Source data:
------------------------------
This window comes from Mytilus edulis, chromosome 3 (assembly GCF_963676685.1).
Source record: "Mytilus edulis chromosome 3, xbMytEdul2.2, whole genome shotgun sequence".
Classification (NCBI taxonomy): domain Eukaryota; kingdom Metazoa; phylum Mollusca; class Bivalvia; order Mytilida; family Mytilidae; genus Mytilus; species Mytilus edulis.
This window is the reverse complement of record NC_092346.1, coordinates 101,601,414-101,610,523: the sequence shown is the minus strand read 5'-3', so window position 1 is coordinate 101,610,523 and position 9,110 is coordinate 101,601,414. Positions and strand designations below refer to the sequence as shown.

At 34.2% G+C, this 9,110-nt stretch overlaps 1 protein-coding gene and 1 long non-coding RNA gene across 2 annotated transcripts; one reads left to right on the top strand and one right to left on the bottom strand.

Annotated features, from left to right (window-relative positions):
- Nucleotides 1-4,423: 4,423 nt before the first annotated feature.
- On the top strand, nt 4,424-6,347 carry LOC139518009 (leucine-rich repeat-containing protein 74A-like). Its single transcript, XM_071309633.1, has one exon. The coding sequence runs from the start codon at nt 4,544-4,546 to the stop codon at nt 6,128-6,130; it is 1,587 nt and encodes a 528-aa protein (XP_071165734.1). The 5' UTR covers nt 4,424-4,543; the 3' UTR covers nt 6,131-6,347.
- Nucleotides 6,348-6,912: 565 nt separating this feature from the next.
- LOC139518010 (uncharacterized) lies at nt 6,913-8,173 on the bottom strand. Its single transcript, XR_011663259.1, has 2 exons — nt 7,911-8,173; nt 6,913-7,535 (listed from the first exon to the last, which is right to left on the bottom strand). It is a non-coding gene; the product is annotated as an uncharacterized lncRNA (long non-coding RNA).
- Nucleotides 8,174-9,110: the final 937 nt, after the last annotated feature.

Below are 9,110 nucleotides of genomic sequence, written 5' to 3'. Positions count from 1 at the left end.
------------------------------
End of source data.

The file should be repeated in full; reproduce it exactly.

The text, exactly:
This window comes from Mytilus edulis, chromosome 3 (assembly GCF_963676685.1).
Source record: "Mytilus edulis chromosome 3, xbMytEdul2.2, whole genome shotgun sequence".
Classification (NCBI taxonomy): domain Eukaryota; kingdom Metazoa; phylum Mollusca; class Bivalvia; order Mytilida; family Mytilidae; genus Mytilus; species Mytilus edulis.
This window is the reverse complement of record NC_092346.1, coordinates 101,601,414-101,610,523: the sequence shown is the minus strand read 5'-3', so window position 1 is coordinate 101,610,523 and position 9,110 is coordinate 101,601,414. Positions and strand designations below refer to the sequence as shown.

At 34.2% G+C, this 9,110-nt stretch overlaps 1 protein-coding gene and 1 long non-coding RNA gene across 2 annotated transcripts; one reads left to right on the top strand and one right to left on the bottom strand.

Annotated features, from left to right (window-relative positions):
- Nucleotides 1-4,423: 4,423 nt before the first annotated feature.
- On the top strand, nt 4,424-6,347 carry LOC139518009 (leucine-rich repeat-containing protein 74A-like). Its single transcript, XM_071309633.1, has one exon. The coding sequence runs from the start codon at nt 4,544-4,546 to the stop codon at nt 6,128-6,130; it is 1,587 nt and encodes a 528-aa protein (XP_071165734.1). The 5' UTR covers nt 4,424-4,543; the 3' UTR covers nt 6,131-6,347.
- Nucleotides 6,348-6,912: 565 nt separating this feature from the next.
- LOC139518010 (uncharacterized) lies at nt 6,913-8,173 on the bottom strand. Its single transcript, XR_011663259.1, has 2 exons — nt 7,911-8,173; nt 6,913-7,535 (listed from the first exon to the last, which is right to left on the bottom strand). It is a non-coding gene; the product is annotated as an uncharacterized lncRNA (long non-coding RNA).
- Nucleotides 8,174-9,110: the final 937 nt, after the last annotated feature.

Below are 9,110 nucleotides of genomic sequence, written 5' to 3'. Positions count from 1 at the left end.